DULUTH – Spirit Mountain won’t be opening again until it’s covered in snow, canceling weddings and other summer activities at the popular recreation area.
The pandemic-prompted decision was made after the board that oversees the public ski hill decided staying closed was “better not only for the organization but for the city of Duluth, too.”
“We examined Spirit Mountain operating under different scenarios from opening in the summer to opening in the winter and not opening at all,” Executive Director Brandy Ream said in a statement Wednesday. “This has been an excruciating process, in which painful decisions have been made, and to be frank, it hurts.”
The Duluth City Council will consider the public ski hill’s $4 million budget next week, which “presumes that Spirit Mountain staff will remain on layoff until preparation for winter operations begin in September and will remain closed to the public until the winter season begins in November,” according to city documents.
The mountain’s budget projects receiving $420,000 in tourism taxes for operations, as it normally does, even as those tax collections have fallen dramatically, potentially putting other recipients at risk of not receiving funding.
The board considered opening July 1 for a shorter season, but it would require an additional $200,000 from the city. The mountain has increasingly been a destination for mountain bikers in the warm months.
Ream will give a presentation to the City Council and give more details on long-term plans on Tuesday.
Finances were already tight heading into the summer; the mountain generates enough cash to cover operations but not enough to keep up with capital investments.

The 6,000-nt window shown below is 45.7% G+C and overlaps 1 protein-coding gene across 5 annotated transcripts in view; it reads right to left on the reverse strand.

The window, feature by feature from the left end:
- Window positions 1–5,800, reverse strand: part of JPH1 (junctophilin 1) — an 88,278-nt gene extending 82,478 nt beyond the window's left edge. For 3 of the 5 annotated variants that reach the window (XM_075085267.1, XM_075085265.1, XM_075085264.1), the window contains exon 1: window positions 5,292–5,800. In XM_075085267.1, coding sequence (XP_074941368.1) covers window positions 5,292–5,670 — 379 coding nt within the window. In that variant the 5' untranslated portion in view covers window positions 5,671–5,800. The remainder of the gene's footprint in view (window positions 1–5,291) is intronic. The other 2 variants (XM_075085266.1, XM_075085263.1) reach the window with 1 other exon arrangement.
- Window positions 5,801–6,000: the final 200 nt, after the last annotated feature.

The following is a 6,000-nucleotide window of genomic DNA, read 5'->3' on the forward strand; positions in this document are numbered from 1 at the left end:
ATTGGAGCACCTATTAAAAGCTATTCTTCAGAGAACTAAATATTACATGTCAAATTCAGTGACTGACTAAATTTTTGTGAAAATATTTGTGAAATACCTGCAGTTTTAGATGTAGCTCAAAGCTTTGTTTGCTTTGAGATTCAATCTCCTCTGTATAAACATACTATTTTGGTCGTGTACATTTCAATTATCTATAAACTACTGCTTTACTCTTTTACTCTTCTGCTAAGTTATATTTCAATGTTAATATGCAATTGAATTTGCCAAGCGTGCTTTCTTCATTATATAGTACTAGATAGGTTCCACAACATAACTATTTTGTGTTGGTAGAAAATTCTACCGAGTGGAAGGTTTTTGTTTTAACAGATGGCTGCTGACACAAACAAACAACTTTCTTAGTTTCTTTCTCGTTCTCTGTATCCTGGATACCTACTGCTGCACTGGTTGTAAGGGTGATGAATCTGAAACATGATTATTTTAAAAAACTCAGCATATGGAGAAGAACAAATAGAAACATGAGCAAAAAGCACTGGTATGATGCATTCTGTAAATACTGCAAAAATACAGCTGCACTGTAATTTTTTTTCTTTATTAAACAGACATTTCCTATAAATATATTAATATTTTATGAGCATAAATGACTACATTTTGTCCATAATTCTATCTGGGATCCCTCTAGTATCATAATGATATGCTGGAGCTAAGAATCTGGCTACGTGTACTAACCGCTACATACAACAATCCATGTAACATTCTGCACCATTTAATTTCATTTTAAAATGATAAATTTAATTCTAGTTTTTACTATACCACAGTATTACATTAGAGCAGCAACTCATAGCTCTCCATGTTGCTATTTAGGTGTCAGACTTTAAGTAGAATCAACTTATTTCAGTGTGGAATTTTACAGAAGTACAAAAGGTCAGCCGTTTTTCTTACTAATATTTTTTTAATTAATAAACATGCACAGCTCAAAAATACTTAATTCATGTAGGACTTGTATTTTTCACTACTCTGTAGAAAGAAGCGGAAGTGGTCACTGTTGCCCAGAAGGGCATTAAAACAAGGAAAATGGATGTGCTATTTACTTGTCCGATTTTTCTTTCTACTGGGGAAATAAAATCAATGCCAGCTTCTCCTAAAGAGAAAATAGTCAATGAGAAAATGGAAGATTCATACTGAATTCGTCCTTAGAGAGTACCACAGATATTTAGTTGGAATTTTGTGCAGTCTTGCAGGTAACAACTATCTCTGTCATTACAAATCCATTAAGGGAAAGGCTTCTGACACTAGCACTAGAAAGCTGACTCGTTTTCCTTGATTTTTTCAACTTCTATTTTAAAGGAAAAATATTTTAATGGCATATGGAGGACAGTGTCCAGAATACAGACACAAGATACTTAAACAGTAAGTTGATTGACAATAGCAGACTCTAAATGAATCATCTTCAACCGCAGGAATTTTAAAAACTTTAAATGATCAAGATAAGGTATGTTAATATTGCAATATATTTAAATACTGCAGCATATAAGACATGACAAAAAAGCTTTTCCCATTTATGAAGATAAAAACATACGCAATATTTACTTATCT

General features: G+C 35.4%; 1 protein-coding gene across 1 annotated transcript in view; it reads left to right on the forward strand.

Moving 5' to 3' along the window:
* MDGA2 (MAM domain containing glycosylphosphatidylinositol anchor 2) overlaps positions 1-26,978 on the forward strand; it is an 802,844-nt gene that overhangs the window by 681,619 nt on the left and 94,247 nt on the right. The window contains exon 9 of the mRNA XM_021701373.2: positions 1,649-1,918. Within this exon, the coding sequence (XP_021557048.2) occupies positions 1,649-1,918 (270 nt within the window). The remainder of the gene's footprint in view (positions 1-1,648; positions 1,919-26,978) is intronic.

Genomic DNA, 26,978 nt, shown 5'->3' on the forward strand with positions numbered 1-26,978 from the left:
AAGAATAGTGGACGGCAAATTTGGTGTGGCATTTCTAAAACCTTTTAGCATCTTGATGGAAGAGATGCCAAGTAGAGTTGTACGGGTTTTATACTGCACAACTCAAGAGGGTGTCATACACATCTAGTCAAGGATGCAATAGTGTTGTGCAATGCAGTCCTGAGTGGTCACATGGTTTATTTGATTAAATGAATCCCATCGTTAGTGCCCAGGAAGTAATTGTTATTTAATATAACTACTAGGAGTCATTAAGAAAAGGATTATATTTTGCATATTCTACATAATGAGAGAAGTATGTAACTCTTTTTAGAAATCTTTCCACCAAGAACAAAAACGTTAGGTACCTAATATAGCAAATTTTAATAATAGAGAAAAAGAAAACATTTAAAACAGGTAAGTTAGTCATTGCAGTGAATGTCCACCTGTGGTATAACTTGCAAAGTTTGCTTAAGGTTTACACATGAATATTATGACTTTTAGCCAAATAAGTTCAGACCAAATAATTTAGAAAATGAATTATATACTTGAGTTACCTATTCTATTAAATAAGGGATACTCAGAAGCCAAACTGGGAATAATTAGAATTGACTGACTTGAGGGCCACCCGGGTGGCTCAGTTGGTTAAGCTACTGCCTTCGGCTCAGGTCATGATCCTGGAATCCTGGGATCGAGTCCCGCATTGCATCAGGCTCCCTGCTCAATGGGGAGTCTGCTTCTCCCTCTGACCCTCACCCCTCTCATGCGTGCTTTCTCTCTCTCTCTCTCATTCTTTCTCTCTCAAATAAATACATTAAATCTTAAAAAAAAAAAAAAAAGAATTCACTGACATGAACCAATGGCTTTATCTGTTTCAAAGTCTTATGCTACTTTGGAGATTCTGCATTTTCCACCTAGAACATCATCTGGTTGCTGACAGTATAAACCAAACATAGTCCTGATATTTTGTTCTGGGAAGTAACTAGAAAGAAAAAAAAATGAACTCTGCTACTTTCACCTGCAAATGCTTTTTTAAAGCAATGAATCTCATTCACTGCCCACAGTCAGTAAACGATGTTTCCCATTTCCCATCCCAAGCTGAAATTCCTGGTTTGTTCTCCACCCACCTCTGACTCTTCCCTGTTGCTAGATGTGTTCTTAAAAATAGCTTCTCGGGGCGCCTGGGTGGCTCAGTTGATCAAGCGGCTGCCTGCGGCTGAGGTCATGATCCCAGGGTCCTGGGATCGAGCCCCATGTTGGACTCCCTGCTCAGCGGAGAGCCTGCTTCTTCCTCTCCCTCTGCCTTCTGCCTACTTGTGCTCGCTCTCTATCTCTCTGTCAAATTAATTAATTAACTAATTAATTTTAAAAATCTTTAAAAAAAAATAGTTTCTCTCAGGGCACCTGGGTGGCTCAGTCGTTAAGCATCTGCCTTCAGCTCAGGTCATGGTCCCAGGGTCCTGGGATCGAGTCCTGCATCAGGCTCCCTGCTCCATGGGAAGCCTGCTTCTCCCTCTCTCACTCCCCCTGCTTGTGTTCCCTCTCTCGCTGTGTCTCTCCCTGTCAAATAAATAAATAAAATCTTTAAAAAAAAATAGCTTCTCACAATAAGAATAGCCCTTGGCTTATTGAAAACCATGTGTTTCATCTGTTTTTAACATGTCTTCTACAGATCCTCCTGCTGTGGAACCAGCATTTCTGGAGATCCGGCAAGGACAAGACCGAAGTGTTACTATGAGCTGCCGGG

In December, the City Council bailed out the mountain with an extra $235,000 in tourism tax dollars after a blizzard canceled the annual Snocross race. In March, Spirit Mountain’s board approved a $5.3 million budget — which assumed no COVID-19 impact — and were told the city was exploring a task force to help get the ski hill’s finances back on track.
Then the mountain closed in mid-March as the COVID-19 pandemic swept into Minnesota, ending the season early.
“We love what Spirit brings to our community, to our loyal pass holders, and we take pride in providing our region with the exceptional services that we do,” Ream said. “Yet, decisions had to be made to protect our business, and so that we can reopen and be as successful as we can be.”
On Wednesday, the city said the Spirit Mountain task force would be formed this summer and would take a look at private partnerships or even a possible lease or sale of some or all of the mountain to ensure its long-term feasibility.
“There’s no quick, easy answer,” said Jim Filby Williams, the city’s director of parks, properties and facilities. “[We’ll] choose how to proceed in a way that would be most cost-effective and beneficial to the community.”
More details on the task force will be shared in July.
If the mountain shut down completely it would result in $2.6 million in obligations the mountain wouldn’t be able to pay, according to the city, and Duluth would remain on the hook for $500,000 a year in debt service for the Grand Avenue Chalet, also paid for by tourism taxes.
Spirit Mountain was created in 1974 by the Legislature as a recreation authority; the governing board is appointed by the mayor.
The city said that because it is publicly owned, Spirit Mountain has been ineligible for the federal Paycheck Protection Program that would have helped pay employees this summer.